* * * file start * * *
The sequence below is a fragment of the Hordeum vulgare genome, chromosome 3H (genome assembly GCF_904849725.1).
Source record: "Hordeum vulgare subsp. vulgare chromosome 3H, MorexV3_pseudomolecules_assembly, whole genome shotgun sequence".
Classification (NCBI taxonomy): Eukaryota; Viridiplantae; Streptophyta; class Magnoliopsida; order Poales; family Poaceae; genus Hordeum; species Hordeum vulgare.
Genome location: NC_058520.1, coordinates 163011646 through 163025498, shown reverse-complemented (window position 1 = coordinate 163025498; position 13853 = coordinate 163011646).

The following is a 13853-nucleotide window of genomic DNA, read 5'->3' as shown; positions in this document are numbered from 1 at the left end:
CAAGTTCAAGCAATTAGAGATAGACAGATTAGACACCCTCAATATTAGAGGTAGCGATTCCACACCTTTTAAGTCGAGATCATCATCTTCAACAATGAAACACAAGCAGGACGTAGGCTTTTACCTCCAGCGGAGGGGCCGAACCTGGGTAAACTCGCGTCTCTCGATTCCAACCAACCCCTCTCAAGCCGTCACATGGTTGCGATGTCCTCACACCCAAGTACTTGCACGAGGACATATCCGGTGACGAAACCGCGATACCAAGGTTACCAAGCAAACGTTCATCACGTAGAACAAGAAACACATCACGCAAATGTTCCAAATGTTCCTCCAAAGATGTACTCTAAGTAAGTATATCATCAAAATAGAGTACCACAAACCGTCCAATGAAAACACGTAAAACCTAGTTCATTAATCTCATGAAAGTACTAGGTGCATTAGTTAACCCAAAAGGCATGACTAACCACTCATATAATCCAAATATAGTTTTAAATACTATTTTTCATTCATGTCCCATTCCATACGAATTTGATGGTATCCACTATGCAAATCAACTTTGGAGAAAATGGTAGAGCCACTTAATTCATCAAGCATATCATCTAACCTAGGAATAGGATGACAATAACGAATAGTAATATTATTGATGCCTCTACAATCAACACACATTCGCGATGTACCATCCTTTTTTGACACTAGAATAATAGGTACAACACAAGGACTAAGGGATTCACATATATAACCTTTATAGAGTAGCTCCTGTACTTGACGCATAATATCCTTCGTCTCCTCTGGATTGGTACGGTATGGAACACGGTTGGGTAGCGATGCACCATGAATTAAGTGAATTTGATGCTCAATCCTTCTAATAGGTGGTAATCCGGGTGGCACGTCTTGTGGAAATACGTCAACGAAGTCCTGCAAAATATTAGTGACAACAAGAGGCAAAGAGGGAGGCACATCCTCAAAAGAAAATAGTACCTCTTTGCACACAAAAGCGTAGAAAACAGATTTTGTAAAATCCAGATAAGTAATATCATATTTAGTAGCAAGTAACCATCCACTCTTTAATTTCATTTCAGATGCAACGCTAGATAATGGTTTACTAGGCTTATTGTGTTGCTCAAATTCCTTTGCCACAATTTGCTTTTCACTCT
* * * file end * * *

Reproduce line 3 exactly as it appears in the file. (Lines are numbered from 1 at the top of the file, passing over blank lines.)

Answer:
Classification (NCBI taxonomy): Eukaryota; Viridiplantae; Streptophyta; class Magnoliopsida; order Poales; family Poaceae; genus Hordeum; species Hordeum vulgare.